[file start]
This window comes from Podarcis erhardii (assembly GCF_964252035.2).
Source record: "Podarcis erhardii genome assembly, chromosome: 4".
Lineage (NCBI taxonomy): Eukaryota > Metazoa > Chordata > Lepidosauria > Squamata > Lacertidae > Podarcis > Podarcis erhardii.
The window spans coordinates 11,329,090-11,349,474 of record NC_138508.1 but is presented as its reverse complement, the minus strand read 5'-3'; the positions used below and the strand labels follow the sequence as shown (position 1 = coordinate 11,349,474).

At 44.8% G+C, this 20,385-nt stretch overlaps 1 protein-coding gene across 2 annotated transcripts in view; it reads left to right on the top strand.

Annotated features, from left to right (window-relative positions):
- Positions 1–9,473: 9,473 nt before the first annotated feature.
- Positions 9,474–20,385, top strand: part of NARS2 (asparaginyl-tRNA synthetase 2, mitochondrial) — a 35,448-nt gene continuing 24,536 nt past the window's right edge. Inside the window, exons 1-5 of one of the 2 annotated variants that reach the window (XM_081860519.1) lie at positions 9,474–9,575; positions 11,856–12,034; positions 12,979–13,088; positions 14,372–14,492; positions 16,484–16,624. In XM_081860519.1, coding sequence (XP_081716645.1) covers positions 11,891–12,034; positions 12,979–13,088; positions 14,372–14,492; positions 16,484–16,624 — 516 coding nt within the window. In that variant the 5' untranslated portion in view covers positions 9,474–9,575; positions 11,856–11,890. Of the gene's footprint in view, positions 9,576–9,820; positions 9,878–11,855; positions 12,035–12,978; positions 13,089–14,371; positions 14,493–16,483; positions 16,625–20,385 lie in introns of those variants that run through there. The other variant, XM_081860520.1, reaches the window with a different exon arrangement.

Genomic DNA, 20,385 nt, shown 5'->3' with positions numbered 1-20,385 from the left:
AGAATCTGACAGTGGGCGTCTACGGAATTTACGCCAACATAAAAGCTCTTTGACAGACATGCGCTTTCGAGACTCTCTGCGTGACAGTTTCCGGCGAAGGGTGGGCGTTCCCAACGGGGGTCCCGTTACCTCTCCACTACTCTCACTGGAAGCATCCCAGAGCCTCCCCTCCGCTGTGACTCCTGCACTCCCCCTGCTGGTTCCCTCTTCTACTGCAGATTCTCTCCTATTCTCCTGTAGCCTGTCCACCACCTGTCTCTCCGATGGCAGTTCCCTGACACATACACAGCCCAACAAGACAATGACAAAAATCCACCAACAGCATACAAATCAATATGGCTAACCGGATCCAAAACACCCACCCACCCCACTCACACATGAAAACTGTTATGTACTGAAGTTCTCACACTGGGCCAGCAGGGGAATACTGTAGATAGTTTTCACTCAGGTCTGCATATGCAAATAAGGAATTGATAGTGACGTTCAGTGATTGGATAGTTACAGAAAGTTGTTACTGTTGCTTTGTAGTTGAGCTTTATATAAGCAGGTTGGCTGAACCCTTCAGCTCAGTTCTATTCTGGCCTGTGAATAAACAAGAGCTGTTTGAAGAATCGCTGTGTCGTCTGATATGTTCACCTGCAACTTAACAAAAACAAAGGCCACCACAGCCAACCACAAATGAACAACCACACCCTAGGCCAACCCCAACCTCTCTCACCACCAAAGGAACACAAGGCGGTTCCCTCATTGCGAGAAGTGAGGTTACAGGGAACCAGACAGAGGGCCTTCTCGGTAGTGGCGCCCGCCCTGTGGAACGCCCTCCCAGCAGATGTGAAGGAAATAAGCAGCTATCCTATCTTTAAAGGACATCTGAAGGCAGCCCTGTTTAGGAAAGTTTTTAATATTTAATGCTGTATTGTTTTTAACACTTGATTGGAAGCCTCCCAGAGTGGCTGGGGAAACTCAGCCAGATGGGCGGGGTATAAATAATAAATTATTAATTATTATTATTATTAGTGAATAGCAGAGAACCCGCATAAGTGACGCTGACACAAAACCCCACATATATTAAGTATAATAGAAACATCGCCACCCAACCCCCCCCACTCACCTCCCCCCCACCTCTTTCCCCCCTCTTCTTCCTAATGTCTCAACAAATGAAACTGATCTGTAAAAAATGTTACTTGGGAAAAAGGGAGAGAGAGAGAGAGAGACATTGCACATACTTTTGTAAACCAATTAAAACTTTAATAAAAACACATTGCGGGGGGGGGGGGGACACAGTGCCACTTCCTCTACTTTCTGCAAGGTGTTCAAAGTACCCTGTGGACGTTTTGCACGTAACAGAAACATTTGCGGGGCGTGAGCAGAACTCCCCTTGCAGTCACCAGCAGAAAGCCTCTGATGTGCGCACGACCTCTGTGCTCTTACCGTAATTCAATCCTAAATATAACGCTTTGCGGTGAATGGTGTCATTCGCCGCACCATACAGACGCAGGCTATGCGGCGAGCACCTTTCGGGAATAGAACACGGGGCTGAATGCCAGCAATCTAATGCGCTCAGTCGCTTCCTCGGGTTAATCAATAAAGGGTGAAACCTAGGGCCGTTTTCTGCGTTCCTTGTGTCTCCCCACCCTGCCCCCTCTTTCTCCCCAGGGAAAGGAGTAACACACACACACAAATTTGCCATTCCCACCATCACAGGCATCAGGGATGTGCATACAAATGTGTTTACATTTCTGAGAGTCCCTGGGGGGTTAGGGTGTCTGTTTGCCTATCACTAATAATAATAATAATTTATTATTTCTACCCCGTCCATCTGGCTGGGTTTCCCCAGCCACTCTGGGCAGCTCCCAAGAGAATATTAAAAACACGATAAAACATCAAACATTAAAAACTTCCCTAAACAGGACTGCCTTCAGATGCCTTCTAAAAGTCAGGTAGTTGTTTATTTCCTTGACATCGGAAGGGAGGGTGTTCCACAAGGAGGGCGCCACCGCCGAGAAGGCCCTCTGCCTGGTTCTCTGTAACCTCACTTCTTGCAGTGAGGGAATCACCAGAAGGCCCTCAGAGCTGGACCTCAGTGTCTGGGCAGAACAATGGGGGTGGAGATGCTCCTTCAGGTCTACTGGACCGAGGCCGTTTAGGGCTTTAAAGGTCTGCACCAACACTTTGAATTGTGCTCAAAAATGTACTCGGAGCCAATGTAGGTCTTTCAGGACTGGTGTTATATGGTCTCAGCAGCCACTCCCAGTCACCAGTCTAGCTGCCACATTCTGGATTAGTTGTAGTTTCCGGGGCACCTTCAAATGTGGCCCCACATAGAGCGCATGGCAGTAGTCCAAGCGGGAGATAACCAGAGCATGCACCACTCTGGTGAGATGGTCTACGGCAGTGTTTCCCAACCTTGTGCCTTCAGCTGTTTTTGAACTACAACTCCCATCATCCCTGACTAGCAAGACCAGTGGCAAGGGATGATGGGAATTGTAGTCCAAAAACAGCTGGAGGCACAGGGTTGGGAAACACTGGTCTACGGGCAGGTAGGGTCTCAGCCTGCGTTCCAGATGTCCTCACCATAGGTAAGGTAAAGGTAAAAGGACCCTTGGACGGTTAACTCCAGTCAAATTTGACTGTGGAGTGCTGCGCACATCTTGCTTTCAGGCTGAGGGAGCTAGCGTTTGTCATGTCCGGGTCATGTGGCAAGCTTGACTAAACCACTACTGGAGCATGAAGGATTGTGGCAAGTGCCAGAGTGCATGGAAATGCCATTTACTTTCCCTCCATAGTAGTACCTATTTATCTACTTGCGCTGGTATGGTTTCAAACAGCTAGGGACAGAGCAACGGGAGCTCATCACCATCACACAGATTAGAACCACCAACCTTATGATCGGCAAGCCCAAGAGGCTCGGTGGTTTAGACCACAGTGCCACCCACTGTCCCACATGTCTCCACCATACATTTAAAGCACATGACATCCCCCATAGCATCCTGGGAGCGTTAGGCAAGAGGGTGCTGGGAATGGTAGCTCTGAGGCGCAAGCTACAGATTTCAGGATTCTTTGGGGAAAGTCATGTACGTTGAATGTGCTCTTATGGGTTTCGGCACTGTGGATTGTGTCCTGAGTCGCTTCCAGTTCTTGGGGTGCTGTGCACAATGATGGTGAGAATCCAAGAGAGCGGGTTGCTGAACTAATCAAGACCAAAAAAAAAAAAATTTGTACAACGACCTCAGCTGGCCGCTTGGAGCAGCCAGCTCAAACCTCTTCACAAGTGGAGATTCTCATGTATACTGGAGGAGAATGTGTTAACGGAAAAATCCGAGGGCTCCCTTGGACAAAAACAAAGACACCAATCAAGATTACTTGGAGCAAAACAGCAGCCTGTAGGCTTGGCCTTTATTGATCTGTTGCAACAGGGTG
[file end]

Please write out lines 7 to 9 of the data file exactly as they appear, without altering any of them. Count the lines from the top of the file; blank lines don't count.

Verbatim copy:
- Positions 1–9,473: 9,473 nt before the first annotated feature.
- Positions 9,474–20,385, top strand: part of NARS2 (asparaginyl-tRNA synthetase 2, mitochondrial) — a 35,448-nt gene continuing 24,536 nt past the window's right edge. Inside the window, exons 1-5 of one of the 2 annotated variants that reach the window (XM_081860519.1) lie at positions 9,474–9,575; positions 11,856–12,034; positions 12,979–13,088; positions 14,372–14,492; positions 16,484–16,624. In XM_081860519.1, coding sequence (XP_081716645.1) covers positions 11,891–12,034; positions 12,979–13,088; positions 14,372–14,492; positions 16,484–16,624 — 516 coding nt within the window. In that variant the 5' untranslated portion in view covers positions 9,474–9,575; positions 11,856–11,890. Of the gene's footprint in view, positions 9,576–9,820; positions 9,878–11,855; positions 12,035–12,978; positions 13,089–14,371; positions 14,493–16,483; positions 16,625–20,385 lie in introns of those variants that run through there. The other variant, XM_081860520.1, reaches the window with a different exon arrangement.

Genomic DNA, 20,385 nt, shown 5'->3' with positions numbered 1-20,385 from the left: